Stephen K. ROBINSON
BIRTH DATA AND PLACE: October 26, 1955, Sacramento, California, USA.
His parents, William and Joyce Robinson, reside in Moraga, California.
Received a bachelor of science degree in mathematics/aeronautical engineering from University of California at Davis, in 1974;
a master of science degree and then a doctorate in mechanical engineering, with a minor in aeronautics and astronautics
from Stanford University, in 1985 and 1990, respectively.
MARITAL STATUS: unmarried.
American Institute of Aeronautics and Astronautics;
Aerospace Medical Association;
Experimental Aircraft Association.
NASA Ames Honor Award for Scientist (1989);
American Institute of Aeronautics and Astronautics Outstanding
Technical Paper Award for Applied Aerodynamics (co-author)
NASA/Space Club G.M. Low Memorial Engineering Fellowship
HOBBIES: Enjoys flying, antique aircraft, swimming, canoeing,
hiking, music, art, and stereo photography. Plays lead guitar
in Max Q, a rock-n-roll band.
Robinson started work for NASA in 1975 as a student co-op
at NASA's Ames Research Center in Mountain View, California,
which he joined in 1979 as a research scientist upon graduation
from University of California at Davis. He performed studies
in the fields of fluid dynamics, aerodynamics, experimental
instrumentation, and computational scientific visualization.
While at Ames, Robinson earned master's and doctor's degrees
in mechanical engineering from Stanford University.
In 1990, Robinson was selected as Chief of the Experimental
Flow Physics Branch at NASA's Langley Research Center in
In 1993, he was awarded the NASA/Space Club Low Memorial
engineering fellowship and was assigned as a visiting engineer
to the Massachusetts Institute of Technology where he worked
in the Man Vehicle Laboratory (MVL) for 15 months. He conducted
neurovestibular research on astronauts of the STS-58 crew
who were being trained under the Spacelab Life Sciences
2 program. His other research included EVA dynamics for
satellite capture and space construction. While in Cambridge,
Massachusetts, he was a visiting scientist at the U.S. Department
of Transportation's Volpe National Transportation System
Robinson returned to NASA Langley Space Center in September
1994, where he accepted a dual assignment as research scientist
in the Multidisciplinary Design Optimization Branch, and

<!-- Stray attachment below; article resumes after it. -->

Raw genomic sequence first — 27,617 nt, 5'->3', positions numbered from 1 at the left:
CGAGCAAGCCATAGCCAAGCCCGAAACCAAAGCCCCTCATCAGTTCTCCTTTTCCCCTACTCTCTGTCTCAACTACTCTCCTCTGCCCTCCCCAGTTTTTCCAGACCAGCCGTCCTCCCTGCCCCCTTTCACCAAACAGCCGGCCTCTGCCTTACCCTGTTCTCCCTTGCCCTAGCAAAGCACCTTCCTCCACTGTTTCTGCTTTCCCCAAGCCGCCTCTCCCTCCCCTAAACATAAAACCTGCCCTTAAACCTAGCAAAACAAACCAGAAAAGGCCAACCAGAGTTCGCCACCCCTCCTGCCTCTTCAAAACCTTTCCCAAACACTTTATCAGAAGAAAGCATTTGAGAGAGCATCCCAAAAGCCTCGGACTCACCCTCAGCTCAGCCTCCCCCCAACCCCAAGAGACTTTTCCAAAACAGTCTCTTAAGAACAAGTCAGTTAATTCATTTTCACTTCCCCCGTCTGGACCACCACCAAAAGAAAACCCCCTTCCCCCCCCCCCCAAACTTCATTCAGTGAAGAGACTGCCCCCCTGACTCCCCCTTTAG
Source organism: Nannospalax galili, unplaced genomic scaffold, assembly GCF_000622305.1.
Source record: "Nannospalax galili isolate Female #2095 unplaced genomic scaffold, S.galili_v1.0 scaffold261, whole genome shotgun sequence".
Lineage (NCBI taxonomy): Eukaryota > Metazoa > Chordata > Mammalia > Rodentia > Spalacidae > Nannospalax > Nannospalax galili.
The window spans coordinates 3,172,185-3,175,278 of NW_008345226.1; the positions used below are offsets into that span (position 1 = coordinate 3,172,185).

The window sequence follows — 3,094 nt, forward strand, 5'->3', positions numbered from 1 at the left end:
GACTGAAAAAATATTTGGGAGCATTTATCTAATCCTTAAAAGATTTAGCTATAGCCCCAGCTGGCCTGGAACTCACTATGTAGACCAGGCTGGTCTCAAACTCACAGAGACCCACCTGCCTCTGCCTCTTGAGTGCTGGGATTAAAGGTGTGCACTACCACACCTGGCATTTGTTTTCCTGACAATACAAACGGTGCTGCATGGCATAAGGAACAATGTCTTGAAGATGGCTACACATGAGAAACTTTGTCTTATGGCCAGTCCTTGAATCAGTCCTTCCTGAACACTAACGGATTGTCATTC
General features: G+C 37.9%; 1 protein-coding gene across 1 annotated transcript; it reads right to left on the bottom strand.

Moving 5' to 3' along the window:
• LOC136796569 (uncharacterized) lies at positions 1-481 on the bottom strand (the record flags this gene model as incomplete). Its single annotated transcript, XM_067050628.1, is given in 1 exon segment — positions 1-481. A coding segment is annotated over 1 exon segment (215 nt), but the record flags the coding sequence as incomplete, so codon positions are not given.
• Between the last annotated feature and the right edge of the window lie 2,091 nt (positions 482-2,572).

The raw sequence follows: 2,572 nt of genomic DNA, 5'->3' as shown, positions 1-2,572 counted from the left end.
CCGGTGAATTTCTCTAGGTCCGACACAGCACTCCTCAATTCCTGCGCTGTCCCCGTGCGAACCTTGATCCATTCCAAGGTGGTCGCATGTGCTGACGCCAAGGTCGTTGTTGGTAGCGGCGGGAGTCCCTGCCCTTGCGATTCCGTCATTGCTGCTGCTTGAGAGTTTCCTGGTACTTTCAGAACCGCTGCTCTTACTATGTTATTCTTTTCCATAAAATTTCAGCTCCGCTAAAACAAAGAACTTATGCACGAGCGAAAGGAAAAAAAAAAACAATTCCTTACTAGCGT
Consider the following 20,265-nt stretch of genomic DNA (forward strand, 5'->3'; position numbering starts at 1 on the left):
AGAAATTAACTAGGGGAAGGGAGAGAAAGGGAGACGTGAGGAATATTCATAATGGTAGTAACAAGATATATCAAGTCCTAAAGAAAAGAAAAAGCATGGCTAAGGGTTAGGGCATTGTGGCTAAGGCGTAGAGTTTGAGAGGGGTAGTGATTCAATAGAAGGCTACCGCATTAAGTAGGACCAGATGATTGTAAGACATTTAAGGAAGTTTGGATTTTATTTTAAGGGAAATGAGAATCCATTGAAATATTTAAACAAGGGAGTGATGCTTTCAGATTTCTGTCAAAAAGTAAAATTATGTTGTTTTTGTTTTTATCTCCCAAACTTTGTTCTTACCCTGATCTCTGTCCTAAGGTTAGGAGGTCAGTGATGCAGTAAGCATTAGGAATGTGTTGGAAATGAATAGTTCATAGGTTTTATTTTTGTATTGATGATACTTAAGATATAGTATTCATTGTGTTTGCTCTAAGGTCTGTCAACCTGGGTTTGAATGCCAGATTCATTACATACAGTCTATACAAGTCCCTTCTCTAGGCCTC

as leader of the Aerodynamics and Acoustics element of NASA's
General Aviation Technology program.
Robinson has logged over 1400 hours in different aircraft
types ranging from antique taildraggers to NASA jets.
Selected as NASA candidate astronaut in December 1994, upon
completion of one-year training at the Johnson Space Center,
he was assigned to test space shuttle control software in
the Shuttle Avionics Integration Laboratory (SAIL).
Dr. Robertson attended two space flights. He has logged
over 496 hours in space.
On August 7-19, 1997 Robinson took his first space flight
as a mission specialist of the Discovery crew (STS-85).
The crew deployed and retrieved the CRISTA-SPAS payload designed
to study the Earth's atmosphere, as well as tested some technologies
destined for ISS, in particular, the experimental Japanese robot
arm. Mission duration was 11 days 19 hours and 18 minutes.
From October 29 to November 7, 1998, he took his second flight
as a Payload Commander of the Discovery crew (STS-95) with the
SPACEHAB pressurized module in the shuttle cargo bay. During
the mission the crew deployed the Spartan solar-observing spacecraft,
and the Hubble Space Telescope Orbital Systems Test Platform,
and performed a large scope of investigations. Mission duration
was 8 days 21 hours and 44 minutes.
In February 1999, Robinson was assigned as the Astronaut
Office representative for the ISS Robot Arm, as well as
a Capcom (Spacecraft Communicator, functioning as the voice
link between MCC-Houston and Shuttle).
In July 1999, he was assigned as backup crewmember for the
International Space Station Expedition 4 crew.
In August 2001 Robinson was assigned to the STS-114 crew
scheduled to launch at the end of 2002.
Based on NASA Lyndon B. Johnson Space Center materials (USA).